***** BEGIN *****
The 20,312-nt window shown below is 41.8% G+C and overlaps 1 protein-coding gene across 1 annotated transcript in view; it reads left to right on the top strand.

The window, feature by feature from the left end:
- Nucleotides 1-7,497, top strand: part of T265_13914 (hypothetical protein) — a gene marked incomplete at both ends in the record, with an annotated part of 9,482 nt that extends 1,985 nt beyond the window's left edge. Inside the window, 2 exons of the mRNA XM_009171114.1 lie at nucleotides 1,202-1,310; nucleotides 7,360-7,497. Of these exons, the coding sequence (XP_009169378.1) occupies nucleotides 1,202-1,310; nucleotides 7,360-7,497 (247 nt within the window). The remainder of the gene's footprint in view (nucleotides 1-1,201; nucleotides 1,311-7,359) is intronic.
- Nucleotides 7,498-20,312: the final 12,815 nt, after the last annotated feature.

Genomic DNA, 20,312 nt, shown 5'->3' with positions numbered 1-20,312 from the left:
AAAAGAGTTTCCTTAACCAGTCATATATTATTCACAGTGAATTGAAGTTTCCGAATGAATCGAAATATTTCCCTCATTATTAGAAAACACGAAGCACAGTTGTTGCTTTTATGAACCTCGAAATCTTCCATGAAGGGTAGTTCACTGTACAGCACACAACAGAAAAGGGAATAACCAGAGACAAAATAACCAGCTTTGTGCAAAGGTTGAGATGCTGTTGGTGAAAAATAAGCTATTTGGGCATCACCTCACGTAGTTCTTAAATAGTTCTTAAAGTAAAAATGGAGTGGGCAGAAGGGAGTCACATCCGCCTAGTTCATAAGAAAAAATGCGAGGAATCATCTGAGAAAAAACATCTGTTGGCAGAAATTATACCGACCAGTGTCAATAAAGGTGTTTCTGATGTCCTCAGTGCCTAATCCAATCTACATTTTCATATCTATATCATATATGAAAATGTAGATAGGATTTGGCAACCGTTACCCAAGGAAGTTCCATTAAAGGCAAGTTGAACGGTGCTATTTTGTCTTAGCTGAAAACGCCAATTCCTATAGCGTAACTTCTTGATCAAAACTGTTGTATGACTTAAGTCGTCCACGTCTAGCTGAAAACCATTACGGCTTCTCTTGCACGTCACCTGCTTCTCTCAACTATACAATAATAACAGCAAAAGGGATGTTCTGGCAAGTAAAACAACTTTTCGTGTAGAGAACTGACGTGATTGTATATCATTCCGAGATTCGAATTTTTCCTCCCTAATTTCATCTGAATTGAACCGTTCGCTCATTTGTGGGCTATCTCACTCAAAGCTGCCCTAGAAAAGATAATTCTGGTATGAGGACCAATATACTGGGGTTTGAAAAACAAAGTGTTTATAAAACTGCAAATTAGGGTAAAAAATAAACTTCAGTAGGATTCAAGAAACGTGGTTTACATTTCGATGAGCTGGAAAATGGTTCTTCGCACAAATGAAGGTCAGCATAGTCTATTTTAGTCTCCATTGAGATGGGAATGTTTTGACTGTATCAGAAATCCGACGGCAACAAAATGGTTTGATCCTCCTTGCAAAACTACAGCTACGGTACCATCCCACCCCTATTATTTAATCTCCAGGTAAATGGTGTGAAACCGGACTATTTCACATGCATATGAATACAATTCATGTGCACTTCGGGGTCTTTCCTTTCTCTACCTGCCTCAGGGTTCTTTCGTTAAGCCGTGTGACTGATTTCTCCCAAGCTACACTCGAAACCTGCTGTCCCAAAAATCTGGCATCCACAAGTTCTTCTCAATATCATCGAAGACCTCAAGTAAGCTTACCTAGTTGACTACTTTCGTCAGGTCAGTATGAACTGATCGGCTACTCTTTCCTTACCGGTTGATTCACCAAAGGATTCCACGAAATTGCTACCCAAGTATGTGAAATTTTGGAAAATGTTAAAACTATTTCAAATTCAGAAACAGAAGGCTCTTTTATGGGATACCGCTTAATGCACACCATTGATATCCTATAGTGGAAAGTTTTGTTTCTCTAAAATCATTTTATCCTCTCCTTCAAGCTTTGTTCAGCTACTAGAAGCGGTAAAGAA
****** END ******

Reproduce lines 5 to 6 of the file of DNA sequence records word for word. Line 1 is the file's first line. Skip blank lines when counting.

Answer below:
Genomic DNA, 20,312 nt, shown 5'->3' with positions numbered 1-20,312 from the left:
AAAAGAGTTTCCTTAACCAGTCATATATTATTCACAGTGAATTGAAGTTTCCGAATGAATCGAAATATTTCCCTCATTATTAGAAAACACGAAGCACAGTTGTTGCTTTTATGAACCTCGAAATCTTCCATGAAGGGTAGTTCACTGTACAGCACACAACAGAAAAGGGAATAACCAGAGACAAAATAACCAGCTTTGTGCAAAGGTTGAGATGCTGTTGGTGAAAAATAAGCTATTTGGGCATCACCTCACGTAGTTCTTAAATAGTTCTTAAAGTAAAAATGGAGTGGGCAGAAGGGAGTCACATCCGCCTAGTTCATAAGAAAAAATGCGAGGAATCATCTGAGAAAAAACATCTGTTGGCAGAAATTATACCGACCAGTGTCAATAAAGGTGTTTCTGATGTCCTCAGTGCCTAATCCAATCTACATTTTCATATCTATATCATATATGAAAATGTAGATAGGATTTGGCAACCGTTACCCAAGGAAGTTCCATTAAAGGCAAGTTGAACGGTGCTATTTTGTCTTAGCTGAAAACGCCAATTCCTATAGCGTAACTTCTTGATCAAAACTGTTGTATGACTTAAGTCGTCCACGTCTAGCTGAAAACCATTACGGCTTCTCTTGCACGTCACCTGCTTCTCTCAACTATACAATAATAACAGCAAAAGGGATGTTCTGGCAAGTAAAACAACTTTTCGTGTAGAGAACTGACGTGATTGTATATCATTCCGAGATTCGAATTTTTCCTCCCTAATTTCATCTGAATTGAACCGTTCGCTCATTTGTGGGCTATCTCACTCAAAGCTGCCCTAGAAAAGATAATTCTGGTATGAGGACCAATATACTGGGGTTTGAAAAACAAAGTGTTTATAAAACTGCAAATTAGGGTAAAAAATAAACTTCAGTAGGATTCAAGAAACGTGGTTTACATTTCGATGAGCTGGAAAATGGTTCTTCGCACAAATGAAGGTCAGCATAGTCTATTTTAGTCTCCATTGAGATGGGAATGTTTTGACTGTATCAGAAATCCGACGGCAACAAAATGGTTTGATCCTCCTTGCAAAACTACAGCTACGGTACCATCCCACCCCTATTATTTAATCTCCAGGTAAATGGTGTGAAACCGGACTATTTCACATGCATATGAATACAATTCATGTGCACTTCGGGGTCTTTCCTTTCTCTACCTGCCTCAGGGTTCTTTCGTTAAGCCGTGTGACTGATTTCTCCCAAGCTACACTCGAAACCTGCTGTCCCAAAAATCTGGCATCCACAAGTTCTTCTCAATATCATCGAAGACCTCAAGTAAGCTTACCTAGTTGACTACTTTCGTCAGGTCAGTATGAACTGATCGGCTACTCTTTCCTTACCGGTTGATTCACCAAAGGATTCCACGAAATTGCTACCCAAGTATGTGAAATTTTGGAAAATGTTAAAACTATTTCAAATTCAGAAACAGAAGGCTCTTTTATGGGATACCGCTTAATGCACACCATTGATATCCTATAGTGGAAAGTTTTGTTTCTCTAAAATCATTTTATCCTCTCCTTCAAGCTTTGTTCAGCTACTAGAAGCGGTAAAGAA